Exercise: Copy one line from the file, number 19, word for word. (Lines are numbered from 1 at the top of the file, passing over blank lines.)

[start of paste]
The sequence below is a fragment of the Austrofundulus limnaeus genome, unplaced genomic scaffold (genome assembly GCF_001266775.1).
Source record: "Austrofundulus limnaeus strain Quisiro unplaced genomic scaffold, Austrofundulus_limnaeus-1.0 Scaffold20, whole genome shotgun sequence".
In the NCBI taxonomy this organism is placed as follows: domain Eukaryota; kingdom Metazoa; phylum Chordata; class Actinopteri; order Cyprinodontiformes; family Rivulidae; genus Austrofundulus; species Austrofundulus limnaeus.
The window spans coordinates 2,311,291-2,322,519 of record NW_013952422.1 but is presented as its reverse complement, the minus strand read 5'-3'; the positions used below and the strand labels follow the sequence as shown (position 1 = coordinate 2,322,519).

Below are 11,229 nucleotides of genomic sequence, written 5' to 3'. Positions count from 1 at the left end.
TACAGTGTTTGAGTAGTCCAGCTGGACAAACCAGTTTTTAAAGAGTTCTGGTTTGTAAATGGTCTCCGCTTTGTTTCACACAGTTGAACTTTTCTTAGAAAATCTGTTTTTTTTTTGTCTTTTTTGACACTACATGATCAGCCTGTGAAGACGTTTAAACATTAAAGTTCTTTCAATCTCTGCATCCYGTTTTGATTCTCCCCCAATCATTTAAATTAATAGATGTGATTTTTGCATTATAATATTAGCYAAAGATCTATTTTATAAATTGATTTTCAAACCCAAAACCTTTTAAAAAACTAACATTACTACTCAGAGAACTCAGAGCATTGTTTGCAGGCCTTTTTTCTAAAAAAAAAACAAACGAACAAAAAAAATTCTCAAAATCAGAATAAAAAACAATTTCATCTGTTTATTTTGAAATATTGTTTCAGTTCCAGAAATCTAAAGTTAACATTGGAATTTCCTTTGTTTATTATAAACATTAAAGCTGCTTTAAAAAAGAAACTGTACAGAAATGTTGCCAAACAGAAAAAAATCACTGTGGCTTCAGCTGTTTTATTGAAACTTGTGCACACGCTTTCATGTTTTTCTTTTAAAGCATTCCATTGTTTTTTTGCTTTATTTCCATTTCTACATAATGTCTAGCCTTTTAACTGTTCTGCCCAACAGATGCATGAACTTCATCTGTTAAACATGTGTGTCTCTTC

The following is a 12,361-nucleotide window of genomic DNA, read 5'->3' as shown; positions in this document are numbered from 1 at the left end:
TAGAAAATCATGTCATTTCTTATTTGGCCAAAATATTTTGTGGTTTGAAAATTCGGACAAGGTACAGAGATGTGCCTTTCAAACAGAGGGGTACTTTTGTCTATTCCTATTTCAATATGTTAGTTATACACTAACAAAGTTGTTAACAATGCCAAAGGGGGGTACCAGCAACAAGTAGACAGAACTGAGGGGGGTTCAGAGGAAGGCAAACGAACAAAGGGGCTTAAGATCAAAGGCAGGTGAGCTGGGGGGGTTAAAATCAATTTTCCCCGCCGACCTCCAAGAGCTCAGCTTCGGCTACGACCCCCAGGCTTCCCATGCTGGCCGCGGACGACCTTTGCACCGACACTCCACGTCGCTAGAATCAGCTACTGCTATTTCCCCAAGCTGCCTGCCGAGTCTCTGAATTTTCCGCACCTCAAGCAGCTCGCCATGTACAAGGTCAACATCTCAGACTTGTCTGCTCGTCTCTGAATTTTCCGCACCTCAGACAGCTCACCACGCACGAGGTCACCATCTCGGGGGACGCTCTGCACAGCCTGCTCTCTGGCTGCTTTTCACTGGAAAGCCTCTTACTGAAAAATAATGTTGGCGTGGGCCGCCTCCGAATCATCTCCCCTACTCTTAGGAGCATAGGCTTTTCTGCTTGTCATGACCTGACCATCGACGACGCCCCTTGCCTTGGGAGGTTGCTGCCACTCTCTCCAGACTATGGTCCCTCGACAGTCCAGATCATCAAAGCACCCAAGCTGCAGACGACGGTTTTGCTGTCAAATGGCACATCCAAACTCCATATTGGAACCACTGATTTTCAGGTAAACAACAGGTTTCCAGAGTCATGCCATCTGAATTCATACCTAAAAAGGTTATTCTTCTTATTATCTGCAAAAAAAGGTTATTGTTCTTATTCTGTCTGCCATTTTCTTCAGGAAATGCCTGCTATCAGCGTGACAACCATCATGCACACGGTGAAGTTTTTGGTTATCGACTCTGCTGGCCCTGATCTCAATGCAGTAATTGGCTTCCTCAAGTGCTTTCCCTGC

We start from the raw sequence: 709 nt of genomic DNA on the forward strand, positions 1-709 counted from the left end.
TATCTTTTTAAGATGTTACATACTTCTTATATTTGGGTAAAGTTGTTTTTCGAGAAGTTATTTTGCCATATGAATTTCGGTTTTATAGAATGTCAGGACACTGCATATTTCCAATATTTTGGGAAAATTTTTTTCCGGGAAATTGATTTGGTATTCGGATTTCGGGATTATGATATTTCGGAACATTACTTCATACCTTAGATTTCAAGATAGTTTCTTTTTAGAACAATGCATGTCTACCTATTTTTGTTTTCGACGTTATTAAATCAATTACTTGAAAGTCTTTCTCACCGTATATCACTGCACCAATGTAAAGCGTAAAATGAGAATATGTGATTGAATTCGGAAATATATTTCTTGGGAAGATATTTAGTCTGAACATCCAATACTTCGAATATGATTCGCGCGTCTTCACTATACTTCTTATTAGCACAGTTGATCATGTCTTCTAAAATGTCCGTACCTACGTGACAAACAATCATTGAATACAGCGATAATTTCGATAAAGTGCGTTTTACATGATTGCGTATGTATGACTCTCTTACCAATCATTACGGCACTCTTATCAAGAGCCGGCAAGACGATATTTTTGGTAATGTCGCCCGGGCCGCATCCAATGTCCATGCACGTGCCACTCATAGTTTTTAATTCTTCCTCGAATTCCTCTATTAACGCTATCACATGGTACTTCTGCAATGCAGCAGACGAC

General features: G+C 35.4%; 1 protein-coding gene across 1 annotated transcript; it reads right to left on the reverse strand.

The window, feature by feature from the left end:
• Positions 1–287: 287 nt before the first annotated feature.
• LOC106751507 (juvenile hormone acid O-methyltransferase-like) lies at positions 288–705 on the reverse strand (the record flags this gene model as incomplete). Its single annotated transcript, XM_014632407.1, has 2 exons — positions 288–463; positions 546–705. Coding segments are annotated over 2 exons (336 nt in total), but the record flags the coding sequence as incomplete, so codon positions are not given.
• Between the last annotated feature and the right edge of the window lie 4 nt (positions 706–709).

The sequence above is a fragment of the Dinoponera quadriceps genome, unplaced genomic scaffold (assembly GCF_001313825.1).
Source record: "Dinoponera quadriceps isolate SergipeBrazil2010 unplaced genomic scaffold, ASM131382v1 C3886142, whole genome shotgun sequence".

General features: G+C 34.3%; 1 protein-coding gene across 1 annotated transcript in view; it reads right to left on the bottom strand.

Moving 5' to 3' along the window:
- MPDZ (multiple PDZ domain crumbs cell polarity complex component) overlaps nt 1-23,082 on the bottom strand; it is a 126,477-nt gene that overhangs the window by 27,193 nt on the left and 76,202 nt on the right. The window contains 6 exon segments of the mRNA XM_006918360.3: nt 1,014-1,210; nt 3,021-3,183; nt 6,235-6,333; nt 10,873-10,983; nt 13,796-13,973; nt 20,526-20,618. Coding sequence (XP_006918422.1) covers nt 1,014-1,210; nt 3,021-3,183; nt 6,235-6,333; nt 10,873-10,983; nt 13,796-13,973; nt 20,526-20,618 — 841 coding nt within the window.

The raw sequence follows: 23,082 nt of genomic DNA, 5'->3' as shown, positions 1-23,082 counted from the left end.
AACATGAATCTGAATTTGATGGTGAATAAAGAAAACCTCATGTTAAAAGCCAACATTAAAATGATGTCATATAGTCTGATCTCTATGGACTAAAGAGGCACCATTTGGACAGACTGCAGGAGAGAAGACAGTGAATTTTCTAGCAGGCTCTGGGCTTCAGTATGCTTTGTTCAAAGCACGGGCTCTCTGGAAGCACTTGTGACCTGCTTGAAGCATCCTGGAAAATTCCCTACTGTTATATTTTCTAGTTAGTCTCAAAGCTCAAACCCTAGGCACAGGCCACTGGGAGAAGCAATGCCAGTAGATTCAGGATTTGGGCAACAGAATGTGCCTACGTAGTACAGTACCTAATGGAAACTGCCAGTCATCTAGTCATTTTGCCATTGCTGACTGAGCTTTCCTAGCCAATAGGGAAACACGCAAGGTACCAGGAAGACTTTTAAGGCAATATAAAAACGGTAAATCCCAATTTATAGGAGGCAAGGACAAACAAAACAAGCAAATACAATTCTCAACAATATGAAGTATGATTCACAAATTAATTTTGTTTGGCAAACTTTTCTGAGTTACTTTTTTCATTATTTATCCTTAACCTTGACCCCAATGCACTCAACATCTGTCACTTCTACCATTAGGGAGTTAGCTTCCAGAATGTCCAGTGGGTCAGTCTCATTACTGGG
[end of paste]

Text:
Moving 5' to 3' along the window: